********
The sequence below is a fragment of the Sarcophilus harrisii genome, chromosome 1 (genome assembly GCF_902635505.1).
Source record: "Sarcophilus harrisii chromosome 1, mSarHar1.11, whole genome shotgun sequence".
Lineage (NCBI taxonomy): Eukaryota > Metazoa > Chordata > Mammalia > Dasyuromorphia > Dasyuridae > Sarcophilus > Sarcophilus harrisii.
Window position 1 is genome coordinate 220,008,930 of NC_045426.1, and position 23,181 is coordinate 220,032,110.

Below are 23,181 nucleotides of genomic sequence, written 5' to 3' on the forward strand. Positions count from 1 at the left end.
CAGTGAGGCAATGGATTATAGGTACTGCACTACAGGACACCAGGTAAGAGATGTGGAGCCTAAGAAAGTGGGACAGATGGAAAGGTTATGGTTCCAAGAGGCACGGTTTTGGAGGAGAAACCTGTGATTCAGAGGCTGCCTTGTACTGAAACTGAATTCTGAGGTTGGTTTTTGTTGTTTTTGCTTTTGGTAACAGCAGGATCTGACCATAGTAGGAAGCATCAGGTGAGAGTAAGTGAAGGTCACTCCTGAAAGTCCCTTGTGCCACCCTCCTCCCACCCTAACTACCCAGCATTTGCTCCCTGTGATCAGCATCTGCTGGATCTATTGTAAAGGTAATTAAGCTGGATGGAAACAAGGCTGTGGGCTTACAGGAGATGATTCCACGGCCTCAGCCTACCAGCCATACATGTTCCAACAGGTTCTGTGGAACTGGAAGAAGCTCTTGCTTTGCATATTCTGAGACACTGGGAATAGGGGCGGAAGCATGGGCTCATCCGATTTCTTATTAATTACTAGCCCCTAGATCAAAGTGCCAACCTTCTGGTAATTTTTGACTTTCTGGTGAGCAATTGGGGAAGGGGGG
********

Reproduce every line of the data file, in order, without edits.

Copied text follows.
The sequence below is a fragment of the Sarcophilus harrisii genome, chromosome 1 (genome assembly GCF_902635505.1).
Source record: "Sarcophilus harrisii chromosome 1, mSarHar1.11, whole genome shotgun sequence".
Lineage (NCBI taxonomy): Eukaryota > Metazoa > Chordata > Mammalia > Dasyuromorphia > Dasyuridae > Sarcophilus > Sarcophilus harrisii.
Window position 1 is genome coordinate 220,008,930 of NC_045426.1, and position 23,181 is coordinate 220,032,110.

Below are 23,181 nucleotides of genomic sequence, written 5' to 3' on the forward strand. Positions count from 1 at the left end.
CAGTGAGGCAATGGATTATAGGTACTGCACTACAGGACACCAGGTAAGAGATGTGGAGCCTAAGAAAGTGGGACAGATGGAAAGGTTATGGTTCCAAGAGGCACGGTTTTGGAGGAGAAACCTGTGATTCAGAGGCTGCCTTGTACTGAAACTGAATTCTGAGGTTGGTTTTTGTTGTTTTTGCTTTTGGTAACAGCAGGATCTGACCATAGTAGGAAGCATCAGGTGAGAGTAAGTGAAGGTCACTCCTGAAAGTCCCTTGTGCCACCCTCCTCCCACCCTAACTACCCAGCATTTGCTCCCTGTGATCAGCATCTGCTGGATCTATTGTAAAGGTAATTAAGCTGGATGGAAACAAGGCTGTGGGCTTACAGGAGATGATTCCACGGCCTCAGCCTACCAGCCATACATGTTCCAACAGGTTCTGTGGAACTGGAAGAAGCTCTTGCTTTGCATATTCTGAGACACTGGGAATAGGGGCGGAAGCATGGGCTCATCCGATTTCTTATTAATTACTAGCCCCTAGATCAAAGTGCCAACCTTCTGGTAATTTTTGACTTTCTGGTGAGCAATTGGGGAAGGGGGG